News Release ~ 01/08/2013

Groundbreaking Report Offers Solutions to America’s Indigent Defense Crisis as Nation Marks 50 Years of Gideon v. Wainwright

Washington, DC (January 8, 2013) – As the nation enters the 50th anniversary year of Gideon, the landmark Supreme Court decision clarifying that the Sixth Amendment’s right to counsel applies regardless of whether a defendant can afford to pay an attorney, the National Association of Criminal Defense Lawyers (NACDL) and the American Bar Association’s Standing Committee on Legal Aid & Indigent Defendants (ABA/SCLAID), with invaluable support provided by the Department of Justice’s Bureau of Justice Assistance (BJA), today release a critically important new report, National Indigent Defense Reform: The Solution is Multifaceted.

This report, prepared by Professor Joel M. Schumm of the Indiana University Robert H. McKinney School of Law, documents a day-long convening last year of 18 leading innovators in the indigent defense field representing all branches and levels of government, prosecutors, defense attorneys, law professors, and non-governmental reformers. It is, in short, a blueprint for reform, offering a panoply of approaches for improving America’s indigent defense systems. The report provides an in-depth discussion with myriad, concrete reform recommendations, including “reclassification and diversion, which help reduce the number of cases entering the system…. delivery of services, including the importance of standards and commissions, the central role of the private bar, and development of training…. [and] the need for collaboration and cooperation with others within and outside the criminal justice system in order to achieve significant and sustainable reform.”

Last year at the American Bar Association’s National Summit on Indigent Defense, United States Attorney General Eric Holder stated clearly what NACDL and the ABA well know:

Across the country, public defender offices and other indigent defense providers are underfunded and understaffed. Too often, when legal representation is available to the poor, it’s rendered less effective by insufficient resources, overwhelming caseloads, and inadequate oversight…. the basic rights guaranteed under Gideon have yet to be fully realized. Millions of Americans still struggle to access the legal services that they need and deserve – and to which they are constitutionally entitled. And far too many public defender systems lack the basic tools they need to function properly.

Indeed, in that same speech, Holder went on to announce the dedication of some $1.4 million to a new Justice Department grant program aimed at providing support for efforts to reform America’s indigent defense system and address the very problems he acknowledged plague those systems.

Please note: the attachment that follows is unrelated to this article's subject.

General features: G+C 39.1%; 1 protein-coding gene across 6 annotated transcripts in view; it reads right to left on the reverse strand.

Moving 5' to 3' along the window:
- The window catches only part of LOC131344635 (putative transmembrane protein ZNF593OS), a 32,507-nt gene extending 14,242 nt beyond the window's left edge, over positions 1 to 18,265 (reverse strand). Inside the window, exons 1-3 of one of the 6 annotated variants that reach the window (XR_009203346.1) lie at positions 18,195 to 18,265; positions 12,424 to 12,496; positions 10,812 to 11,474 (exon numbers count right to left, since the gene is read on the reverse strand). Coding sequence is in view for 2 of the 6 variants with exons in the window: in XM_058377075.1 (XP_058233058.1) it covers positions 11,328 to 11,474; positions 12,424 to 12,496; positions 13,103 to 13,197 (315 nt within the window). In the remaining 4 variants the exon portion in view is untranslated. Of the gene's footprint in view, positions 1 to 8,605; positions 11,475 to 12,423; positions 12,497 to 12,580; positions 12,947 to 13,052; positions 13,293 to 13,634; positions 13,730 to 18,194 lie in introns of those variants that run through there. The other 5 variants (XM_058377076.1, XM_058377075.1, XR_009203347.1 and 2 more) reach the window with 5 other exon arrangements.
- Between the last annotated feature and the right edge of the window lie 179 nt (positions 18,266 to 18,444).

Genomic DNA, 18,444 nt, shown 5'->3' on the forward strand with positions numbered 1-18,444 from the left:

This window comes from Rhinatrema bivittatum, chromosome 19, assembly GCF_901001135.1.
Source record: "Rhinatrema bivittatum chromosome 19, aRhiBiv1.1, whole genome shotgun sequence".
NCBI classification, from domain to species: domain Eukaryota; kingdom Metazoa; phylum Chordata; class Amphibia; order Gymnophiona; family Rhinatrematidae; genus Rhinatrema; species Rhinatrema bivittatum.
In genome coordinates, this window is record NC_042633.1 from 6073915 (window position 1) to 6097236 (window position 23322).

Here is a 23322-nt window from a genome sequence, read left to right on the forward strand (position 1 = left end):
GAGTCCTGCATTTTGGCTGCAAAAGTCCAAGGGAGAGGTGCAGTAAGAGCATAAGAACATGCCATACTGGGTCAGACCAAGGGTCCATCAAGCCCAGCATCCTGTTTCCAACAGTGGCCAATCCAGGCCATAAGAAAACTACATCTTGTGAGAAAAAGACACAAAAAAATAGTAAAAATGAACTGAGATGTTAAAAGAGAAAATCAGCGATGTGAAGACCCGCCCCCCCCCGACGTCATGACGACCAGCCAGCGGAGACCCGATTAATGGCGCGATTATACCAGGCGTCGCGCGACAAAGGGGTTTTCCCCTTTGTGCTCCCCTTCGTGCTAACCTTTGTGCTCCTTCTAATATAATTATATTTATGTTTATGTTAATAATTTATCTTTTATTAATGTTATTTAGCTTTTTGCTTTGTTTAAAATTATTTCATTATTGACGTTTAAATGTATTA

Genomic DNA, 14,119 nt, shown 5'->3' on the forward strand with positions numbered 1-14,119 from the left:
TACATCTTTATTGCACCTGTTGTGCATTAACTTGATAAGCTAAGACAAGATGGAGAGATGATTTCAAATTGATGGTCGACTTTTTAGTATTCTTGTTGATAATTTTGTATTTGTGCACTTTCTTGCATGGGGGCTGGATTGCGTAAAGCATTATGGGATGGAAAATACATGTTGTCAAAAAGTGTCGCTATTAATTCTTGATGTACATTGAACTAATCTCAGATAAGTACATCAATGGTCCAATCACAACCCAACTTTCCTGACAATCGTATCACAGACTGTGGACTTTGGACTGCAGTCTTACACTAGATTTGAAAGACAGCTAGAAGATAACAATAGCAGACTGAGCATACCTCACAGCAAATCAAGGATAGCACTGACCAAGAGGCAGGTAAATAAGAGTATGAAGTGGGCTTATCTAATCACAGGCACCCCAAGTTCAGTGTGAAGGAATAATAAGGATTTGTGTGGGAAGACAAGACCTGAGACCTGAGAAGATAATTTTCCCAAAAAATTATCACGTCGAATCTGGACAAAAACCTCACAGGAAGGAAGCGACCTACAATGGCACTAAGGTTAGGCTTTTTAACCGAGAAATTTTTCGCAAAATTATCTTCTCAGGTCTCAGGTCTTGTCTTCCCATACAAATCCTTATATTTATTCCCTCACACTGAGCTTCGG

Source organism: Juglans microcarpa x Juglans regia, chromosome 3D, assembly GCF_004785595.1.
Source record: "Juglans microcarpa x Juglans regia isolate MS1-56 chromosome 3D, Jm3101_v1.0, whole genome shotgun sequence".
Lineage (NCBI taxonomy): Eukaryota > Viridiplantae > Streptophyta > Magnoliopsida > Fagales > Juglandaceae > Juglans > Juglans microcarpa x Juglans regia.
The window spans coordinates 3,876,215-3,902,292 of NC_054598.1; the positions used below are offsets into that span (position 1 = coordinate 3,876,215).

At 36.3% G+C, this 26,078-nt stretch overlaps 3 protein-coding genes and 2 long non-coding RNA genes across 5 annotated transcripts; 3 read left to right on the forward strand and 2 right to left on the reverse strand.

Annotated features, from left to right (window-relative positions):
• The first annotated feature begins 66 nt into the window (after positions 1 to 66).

“NACDL is committed to the full realization of the promise of Gideon. We will work tirelessly until it is achieved,” said NACDL President Steven D. Benjamin. “This report adds valuable insight and perspective to NACDL’s significant research in this area, as reflected in our prior reports, including Minor Crimes, Massive Waste: The Terrible Toll of America's Broken Misdemeanor Courts and Three-Minute Justice: Haste and Waste in Florida’s Misdemeanor Courts.Fixing America’s broken indigent defense systems is a priority for NACDL, and we are proud to have been a part of this important addition to that work.” 

And ABA President Laurel G. Bellows said: "The ABA Standing Committee on Legal Aid and Indigent Defendants is pleased to join the National Association of Criminal Defense Lawyers in presenting these valuable recommendations for solving the nation's indigent defense crisis. Every criminal defendant, whether rich or poor, deserves a qualified lawyer to defend against the state's charges. We hope that policymakers will consider our joint report, along with ABA guidelines, standards and other resources available at www.indigentdefense.org, to make needed changes and fully implement the Supreme Court's Gideon decision."

This project was co-chaired by Professor Adele Bernhard of Pace Law School, Professor Robert C. Boruchowitz of the Seattle University School of Law, and NACDL Executive Director Norman L. Reimer. In addition to this report and the convening out of which it arises, this same BJA grant-funded project allowed the ABA and NACDL to provide national defender trainings in Atlanta, Austin, Indianapolis, Las Vegas, Lubbock, and Memphis on topics including forensic science, client-centered representation and advocacy skills.

To learn more about Gideon, indigent defense, and the work NACDL is doing in this area, visit www.nacdl.org/indigentdefense.

You can find links to this and other NACDL reports at www.nacdl.org/reports.

Contact: Ivan J. Dominguez, Director of Public Affairs and Communications, (202) 465-7662 or idominguez@nacdl.org.

The National Association of Criminal Defense Lawyers is the preeminent organization advancing the mission of the criminal defense bar to ensure justice and due process for persons accused of crime or wrongdoing. A professional bar association founded in 1958, NACDL's approximately 10,000 direct members in 28 countries – and 90 state, provincial and local affiliate organizations totaling up to 40,000 attorneys – include private criminal defense lawyers, public defenders, military defense counsel, law professors and judges committed to preserving fairness and promoting a rational and humane criminal justice system.

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